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Re: 4NF is Where It Is At! [WAS Re: 1:1 relationships]

From: Jan Hidders <>
Date: 27 Jan 2001 14:00:19 GMT
Message-ID: <94uk9j$911$>

Barry wrote:
> Jan Hidders wrote:
> > Barry wrote:
> > >
> > > And this is where I've concluded 4th Normal Form is actually the
> > > most important of all. At the risk of being flamed for
> > > overly-simplifying it, 4NF asks: do all non-key attributes have
> > > the *same* relationship to the key? If not, then split the
> > > non-key attributes apart.
> >
> > I do not really know how to say this but I think you are
> > over-simplifying. :-) The problem is that you are talking about
> > non-key attributes where the real 4NF talks about *all* attributes.
> > So your normal form is stronger than 3NF but weaker than 4NF and
> > different from BCNF. So I suggest that we call it the BJNF and
> > define it as follows:
> >
> > A relation is in BJNF if
> > 1. all multi-valued dependencies are functional dependencies, and
> > 2. it is in 3NF.
> >
> > I conjecture that -- just as 3NF -- you can always reach BJNF while
> > staying dependency preserving.
> Been a *long* time since I've had an opportunity to discuss this, so
> I'm doubtless in need of a refresher. But the 4NF formulation I
> remember is something like:
> For tuple (k, a, b) where k is the key, a and b are non key attributes, and
> f( k ) -> a, then f( k ) -> b for 4NF to be satisfied. If g( k ) -> b,
> then the tuple needs to be decomposed into (k, a) and (k, b).

Hm, this looks a little like a mixture of 4NF and 3NF. (Apart from the

fact that it is the simplified version for three columns with one key.)
For instance, if k is the key then f(k)->b is satisfied by definition.
But I suspect your definition of "the key" differs slightly from mine.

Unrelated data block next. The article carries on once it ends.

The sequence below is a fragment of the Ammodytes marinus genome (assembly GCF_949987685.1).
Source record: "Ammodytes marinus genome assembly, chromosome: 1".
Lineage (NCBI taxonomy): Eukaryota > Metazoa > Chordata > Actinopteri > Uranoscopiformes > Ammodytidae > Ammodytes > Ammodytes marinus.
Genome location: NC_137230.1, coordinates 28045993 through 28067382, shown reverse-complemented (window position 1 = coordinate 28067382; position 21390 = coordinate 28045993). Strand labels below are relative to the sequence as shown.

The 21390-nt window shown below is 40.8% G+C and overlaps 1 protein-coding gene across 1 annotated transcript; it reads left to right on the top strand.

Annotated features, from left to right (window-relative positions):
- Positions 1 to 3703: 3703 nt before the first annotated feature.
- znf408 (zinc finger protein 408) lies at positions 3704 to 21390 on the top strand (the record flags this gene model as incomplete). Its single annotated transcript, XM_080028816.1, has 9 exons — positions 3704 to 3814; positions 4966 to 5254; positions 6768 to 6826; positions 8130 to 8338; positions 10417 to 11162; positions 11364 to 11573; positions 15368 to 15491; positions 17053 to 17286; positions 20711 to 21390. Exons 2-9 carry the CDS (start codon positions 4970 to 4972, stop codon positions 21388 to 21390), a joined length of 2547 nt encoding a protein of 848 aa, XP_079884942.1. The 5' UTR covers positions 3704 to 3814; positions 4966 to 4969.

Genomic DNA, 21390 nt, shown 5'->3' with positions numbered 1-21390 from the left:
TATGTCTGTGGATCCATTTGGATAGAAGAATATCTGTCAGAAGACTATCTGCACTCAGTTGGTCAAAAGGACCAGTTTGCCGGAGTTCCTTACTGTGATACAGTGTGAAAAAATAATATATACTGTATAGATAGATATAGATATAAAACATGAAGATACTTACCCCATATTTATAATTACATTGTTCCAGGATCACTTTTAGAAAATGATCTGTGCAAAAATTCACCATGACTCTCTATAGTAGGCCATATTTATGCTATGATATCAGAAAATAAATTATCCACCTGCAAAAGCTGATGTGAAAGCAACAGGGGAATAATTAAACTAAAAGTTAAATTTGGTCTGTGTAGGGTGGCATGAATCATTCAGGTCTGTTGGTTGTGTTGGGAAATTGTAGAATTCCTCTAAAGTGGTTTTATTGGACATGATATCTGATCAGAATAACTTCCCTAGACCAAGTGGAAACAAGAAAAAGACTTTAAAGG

Let me give you the full definitions that I prefer to use: (I denote functional dependencies as X->Y where X and Y are sets of attributes, and multi-valued dependencies as X->>Y)

3NF: A relation is in 3NF if it holds for every non-trivial functional dependency X->Y with Y a single non-key attribute, that X is a candidate key.

BCNF: A relation is in BCNF if it holds for every non-trivial functional dependency X->Y that X is a candidate key.

4NF: A relation is in 4NF if it holds for every non-trivial multi-valued dependency X->>Y that X is a candidate key.

I have a feeling that you are now slightly overwhelmed and wondering "what is a candidate key?" and "when is a dependency trivial?" and maybe even "what on earth is a multi-valued dependency?". :-) If so, just ask me, and I will explain them. These concepts are quite easy to understand.

> The classic example used to be
> lives_at( person ) -> current_address
> and
> lives_at( person ) -> current_home_ph#
> but
> lives_at( person ) -/-> current_salary

Yes, this is a correct example. Let me explain how the definition of 4NF deals with this. We are talking about the following relation

  R(Person, Curr_addr, Curr_home_ph, Curr_sal)

It follows from the dependencies you gave that there is only one candidate key for this relation: {Person, Curr_sal}. Furthermore we now that the MVD Person->>Curr_sal holds but Person is not a candidate key. So this relation is not in 4NF and you need to "split off" this dependency. As a matter of fact, this relation is not even in 3NF because the dependencies Person->Curr_addr and Person->Curr_home_ph hold and both Curr_addr and Curr_home_ph are non-key attributes, but Person is not a candidate key. So it is not really a very good example.

So, if you have any questions, just let me know. There are also some pretty good resources on the net, from quick introductions to thorough formal treatments. I can give you some if you want me to.

  Jan Hidders
Received on Sat Jan 27 2001 - 08:00:19 CST

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